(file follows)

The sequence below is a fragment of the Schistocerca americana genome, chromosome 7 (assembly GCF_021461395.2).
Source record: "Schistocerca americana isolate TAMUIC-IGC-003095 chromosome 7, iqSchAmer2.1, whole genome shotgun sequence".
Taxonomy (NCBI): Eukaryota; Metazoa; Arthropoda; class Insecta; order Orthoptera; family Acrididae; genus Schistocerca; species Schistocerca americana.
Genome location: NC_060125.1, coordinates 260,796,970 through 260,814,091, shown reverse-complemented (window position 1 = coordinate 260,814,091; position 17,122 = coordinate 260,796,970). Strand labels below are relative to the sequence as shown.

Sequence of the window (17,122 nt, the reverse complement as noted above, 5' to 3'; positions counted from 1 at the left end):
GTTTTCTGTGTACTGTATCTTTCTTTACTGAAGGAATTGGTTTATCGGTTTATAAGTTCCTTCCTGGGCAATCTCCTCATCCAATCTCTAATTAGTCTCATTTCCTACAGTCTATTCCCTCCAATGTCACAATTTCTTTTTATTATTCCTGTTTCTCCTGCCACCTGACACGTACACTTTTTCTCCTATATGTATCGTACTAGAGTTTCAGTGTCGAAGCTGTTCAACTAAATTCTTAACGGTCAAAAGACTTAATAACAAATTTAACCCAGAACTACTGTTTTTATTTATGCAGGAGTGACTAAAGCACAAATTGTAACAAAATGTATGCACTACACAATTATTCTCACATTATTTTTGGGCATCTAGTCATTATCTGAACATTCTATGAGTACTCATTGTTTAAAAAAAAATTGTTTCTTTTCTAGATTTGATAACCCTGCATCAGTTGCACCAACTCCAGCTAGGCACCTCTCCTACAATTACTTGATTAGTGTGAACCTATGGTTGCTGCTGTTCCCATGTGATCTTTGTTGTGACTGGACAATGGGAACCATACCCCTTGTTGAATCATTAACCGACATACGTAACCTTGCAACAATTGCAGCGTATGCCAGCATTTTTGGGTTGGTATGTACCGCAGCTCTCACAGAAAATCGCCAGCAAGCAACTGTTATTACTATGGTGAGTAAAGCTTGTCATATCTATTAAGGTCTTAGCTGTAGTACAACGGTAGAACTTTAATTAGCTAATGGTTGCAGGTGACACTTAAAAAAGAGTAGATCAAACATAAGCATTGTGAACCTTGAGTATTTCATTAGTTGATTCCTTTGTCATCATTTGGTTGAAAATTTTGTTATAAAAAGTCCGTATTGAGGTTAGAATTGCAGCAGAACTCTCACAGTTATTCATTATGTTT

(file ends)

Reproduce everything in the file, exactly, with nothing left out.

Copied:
The sequence below is a fragment of the Schistocerca americana genome, chromosome 7 (assembly GCF_021461395.2).
Source record: "Schistocerca americana isolate TAMUIC-IGC-003095 chromosome 7, iqSchAmer2.1, whole genome shotgun sequence".
Taxonomy (NCBI): Eukaryota; Metazoa; Arthropoda; class Insecta; order Orthoptera; family Acrididae; genus Schistocerca; species Schistocerca americana.
Genome location: NC_060125.1, coordinates 260,796,970 through 260,814,091, shown reverse-complemented (window position 1 = coordinate 260,814,091; position 17,122 = coordinate 260,796,970). Strand labels below are relative to the sequence as shown.

Sequence of the window (17,122 nt, the reverse complement as noted above, 5' to 3'; positions counted from 1 at the left end):
GTTTTCTGTGTACTGTATCTTTCTTTACTGAAGGAATTGGTTTATCGGTTTATAAGTTCCTTCCTGGGCAATCTCCTCATCCAATCTCTAATTAGTCTCATTTCCTACAGTCTATTCCCTCCAATGTCACAATTTCTTTTTATTATTCCTGTTTCTCCTGCCACCTGACACGTACACTTTTTCTCCTATATGTATCGTACTAGAGTTTCAGTGTCGAAGCTGTTCAACTAAATTCTTAACGGTCAAAAGACTTAATAACAAATTTAACCCAGAACTACTGTTTTTATTTATGCAGGAGTGACTAAAGCACAAATTGTAACAAAATGTATGCACTACACAATTATTCTCACATTATTTTTGGGCATCTAGTCATTATCTGAACATTCTATGAGTACTCATTGTTTAAAAAAAAATTGTTTCTTTTCTAGATTTGATAACCCTGCATCAGTTGCACCAACTCCAGCTAGGCACCTCTCCTACAATTACTTGATTAGTGTGAACCTATGGTTGCTGCTGTTCCCATGTGATCTTTGTTGTGACTGGACAATGGGAACCATACCCCTTGTTGAATCATTAACCGACATACGTAACCTTGCAACAATTGCAGCGTATGCCAGCATTTTTGGGTTGGTATGTACCGCAGCTCTCACAGAAAATCGCCAGCAAGCAACTGTTATTACTATGGTGAGTAAAGCTTGTCATATCTATTAAGGTCTTAGCTGTAGTACAACGGTAGAACTTTAATTAGCTAATGGTTGCAGGTGACACTTAAAAAAGAGTAGATCAAACATAAGCATTGTGAACCTTGAGTATTTCATTAGTTGATTCCTTTGTCATCATTTGGTTGAAAATTTTGTTATAAAAAGTCCGTATTGAGGTTAGAATTGCAGCAGAACTCTCACAGTTATTCATTATGTTT